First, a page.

Mists before dawn promised a clear day, a window in the relentless procession of grey, wet and windy days that seem to have characterised this early 'summer'. On the way to the reserve I looked out over the mudflats to where the rising sun had set the sky to glowing with metalic pinks and peaches and had lit up the smoke from the distant power station with delicate shades of lilac. Yes this promised to be a sweet summer day.
In front of the car a green woodpecker took flight from the ground and banked away over a field filled with ragwort, the green and gold of the bird matching perfectly the green and gold of the flowers. Further on I spotted shapes moving in the mist soaked grass of an old orchard. Rabbits were quietly feeding alongside two juvenile green woodpeckers. It's easy to identify the juveniles of this species because, much like our own youth, they are covered in spots! One of the youngsters flew off into the trees but the other remained and went back to feeding. It kept a wary eye on me, stooping to feed then raising its head in a strangely snakelike way to peer over the grass at me.
Off to the side of the road at one point is an alien looking landscape, like something imagined by a science fiction writer as the surface of a distant planet, there is a field filled with hundreds of strange mounds, wound about with tendrils of mist. These are known as 'Emmett humps'. They are the work of colonies of yellow meadow ants over years, 'Emmett' being an old word for ant.
Despite the rising sun the Swale retained a thick blanket of low lying mist, the result of a hot and humid night of unsettled sleep. I stopped on the road at the entrance to the reserve to give the sun the time to warm the ground a little and allow the moisture to rise away and return to the sky, before I continued on to the farmhouse and the access track. The farm buildings were dripping with water and a surfeit of starlings. These noisy scoundrels filled every available edge and ledge. Those that survive will go on to make up some of the numbers of the enormous flocks of Autumn that are such a magnet for predators like the Merlin and the Peregrine.
At the apex of one barn though there were no starlings. This was due to the presence of a family of kestrels that have bred in the barn's roof rafters this year. The youngsters are on the very edge of fledging now but still can't quite tear themselves away from the familiar safety and security of their birthplace.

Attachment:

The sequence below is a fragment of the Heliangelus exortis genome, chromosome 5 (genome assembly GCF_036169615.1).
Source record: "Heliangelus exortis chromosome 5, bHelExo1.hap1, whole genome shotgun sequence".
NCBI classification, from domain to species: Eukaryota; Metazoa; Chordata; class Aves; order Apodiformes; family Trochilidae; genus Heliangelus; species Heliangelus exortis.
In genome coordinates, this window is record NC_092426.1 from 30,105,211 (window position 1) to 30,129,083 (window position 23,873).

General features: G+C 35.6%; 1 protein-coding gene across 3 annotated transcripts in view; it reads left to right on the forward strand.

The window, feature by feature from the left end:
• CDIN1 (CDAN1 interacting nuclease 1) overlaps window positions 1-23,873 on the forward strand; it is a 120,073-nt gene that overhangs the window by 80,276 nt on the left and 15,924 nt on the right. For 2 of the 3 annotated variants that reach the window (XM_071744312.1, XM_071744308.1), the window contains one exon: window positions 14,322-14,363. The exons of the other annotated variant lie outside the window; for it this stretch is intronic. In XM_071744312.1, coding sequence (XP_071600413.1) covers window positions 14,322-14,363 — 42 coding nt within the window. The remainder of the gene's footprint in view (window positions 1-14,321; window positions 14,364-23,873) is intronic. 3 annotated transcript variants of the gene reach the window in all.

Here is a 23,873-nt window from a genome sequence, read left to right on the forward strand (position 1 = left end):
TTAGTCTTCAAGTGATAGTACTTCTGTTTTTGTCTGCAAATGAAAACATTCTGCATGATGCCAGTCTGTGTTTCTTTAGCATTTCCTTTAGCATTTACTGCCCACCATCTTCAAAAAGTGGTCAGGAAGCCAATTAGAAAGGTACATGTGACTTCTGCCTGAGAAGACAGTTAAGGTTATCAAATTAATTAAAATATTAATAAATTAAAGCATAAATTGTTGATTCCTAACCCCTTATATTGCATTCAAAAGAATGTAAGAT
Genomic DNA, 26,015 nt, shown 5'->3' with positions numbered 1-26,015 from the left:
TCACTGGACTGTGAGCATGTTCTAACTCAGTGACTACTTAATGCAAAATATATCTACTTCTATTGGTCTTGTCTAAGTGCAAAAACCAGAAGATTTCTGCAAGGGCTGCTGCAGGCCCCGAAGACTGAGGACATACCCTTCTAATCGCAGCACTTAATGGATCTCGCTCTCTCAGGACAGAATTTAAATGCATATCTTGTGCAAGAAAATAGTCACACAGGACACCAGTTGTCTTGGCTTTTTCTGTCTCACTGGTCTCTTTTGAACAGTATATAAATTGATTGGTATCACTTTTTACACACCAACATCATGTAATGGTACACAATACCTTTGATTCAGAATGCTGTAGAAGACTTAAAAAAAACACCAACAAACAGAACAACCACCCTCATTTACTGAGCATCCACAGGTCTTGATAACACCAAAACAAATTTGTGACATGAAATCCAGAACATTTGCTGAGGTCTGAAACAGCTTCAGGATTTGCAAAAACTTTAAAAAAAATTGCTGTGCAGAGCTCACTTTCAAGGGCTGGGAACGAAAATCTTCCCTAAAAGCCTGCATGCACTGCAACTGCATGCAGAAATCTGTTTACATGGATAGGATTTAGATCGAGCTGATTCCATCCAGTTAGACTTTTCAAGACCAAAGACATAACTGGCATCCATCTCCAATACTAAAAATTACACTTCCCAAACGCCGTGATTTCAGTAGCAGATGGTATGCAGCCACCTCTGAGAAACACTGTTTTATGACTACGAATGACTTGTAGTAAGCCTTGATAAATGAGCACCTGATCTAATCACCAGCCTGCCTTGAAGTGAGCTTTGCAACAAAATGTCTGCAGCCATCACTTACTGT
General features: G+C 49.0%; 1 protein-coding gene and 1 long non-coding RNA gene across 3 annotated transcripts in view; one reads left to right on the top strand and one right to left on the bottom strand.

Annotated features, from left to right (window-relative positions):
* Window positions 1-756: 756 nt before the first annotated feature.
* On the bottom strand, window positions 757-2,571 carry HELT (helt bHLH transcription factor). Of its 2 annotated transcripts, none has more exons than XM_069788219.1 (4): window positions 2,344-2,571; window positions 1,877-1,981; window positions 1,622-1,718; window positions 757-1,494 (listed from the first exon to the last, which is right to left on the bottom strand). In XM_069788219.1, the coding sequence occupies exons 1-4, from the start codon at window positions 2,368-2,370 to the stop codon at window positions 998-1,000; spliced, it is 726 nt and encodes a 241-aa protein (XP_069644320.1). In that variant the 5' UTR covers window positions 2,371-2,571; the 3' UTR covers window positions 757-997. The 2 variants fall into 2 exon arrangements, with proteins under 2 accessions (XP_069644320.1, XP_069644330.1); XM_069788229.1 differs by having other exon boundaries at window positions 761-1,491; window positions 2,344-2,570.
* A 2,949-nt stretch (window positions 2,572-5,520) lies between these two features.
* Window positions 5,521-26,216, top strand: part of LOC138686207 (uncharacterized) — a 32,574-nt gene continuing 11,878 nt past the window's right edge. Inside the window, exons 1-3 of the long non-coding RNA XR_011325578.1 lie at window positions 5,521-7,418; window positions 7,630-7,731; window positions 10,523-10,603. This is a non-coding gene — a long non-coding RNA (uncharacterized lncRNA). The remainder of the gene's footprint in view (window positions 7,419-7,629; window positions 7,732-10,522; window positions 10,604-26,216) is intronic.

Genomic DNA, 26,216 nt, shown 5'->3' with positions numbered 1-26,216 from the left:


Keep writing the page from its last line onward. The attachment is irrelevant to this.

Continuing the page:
When the mist cleared and the sun was still low in the sky it created a glorious effect of light through the seed heads of the grass. They lit up against the green and waved gently like a vast hoard of people bearing golden flamed torches.
When I reached the car park I saw the unmistakable form of a barn owl hunting out over the grazing marsh. I positioned myself where I could see the nest box and at the entrance were two, well grown youngsters who, like the kestrels, were not far from fledging. I watched over the course of an hour or so and during that time the adults brought in four prey items, field voles from the look of them. The youngsters though didn't seem overly interested in the meals. This is good news, it means that they are well fed and the frequency with which the adults were returning with prey backs this up.
Watching the barn owls coming in with bundles of protein clutched in their eager talons it's easy to view the story from just one perspective; The new life of the owletts is sustained by the numbers of prey and the parent birds' hunting abilities. But there is a flip side to this, the voles' lives are abruptly ended to provide food for the growing birds. There is no moralistic slant to this, it is simply the way it is; Life for some comes at the price of death for others.
I was reminded of just how swift and close death on the marsh can be whilst watching a moorhen leading her brood of three chicks around the water's edge. They were quite endearing little creatures, comical almost, nothing much more than blobs of black fluff propelled on impossibly thin legs and ridiculously large feet. They were pootling around, pecking at everything, beginning to learn what is edible and what is not, when, without warning, a lesser black backed gull swept down and snatched one of them. The gull grabbed the chick by the head and its powerful beak crushed the skull of the little bird easily. The gull flew on for a few yards, just to be clear of the startled and aggressive moorhen mother, then it landed and tossed the chick into its mouth, swallowing it in one. It then took off and flew away over the scrape. Death was swift indeed for the moorhen chick, the whole episode lasted less than 30 seconds.
By the time I had to leave the reserve at around 9.30 the sun was blazing hot and there was a shimmering heat haze making a distant buzzard waver and warp in my view through the scope. For once the singing of skylarks didn't seem out of place.
Summer on the reserve just as it should be, the dramas of new life and swift death continuing just as they always have under the heat and light of the sun.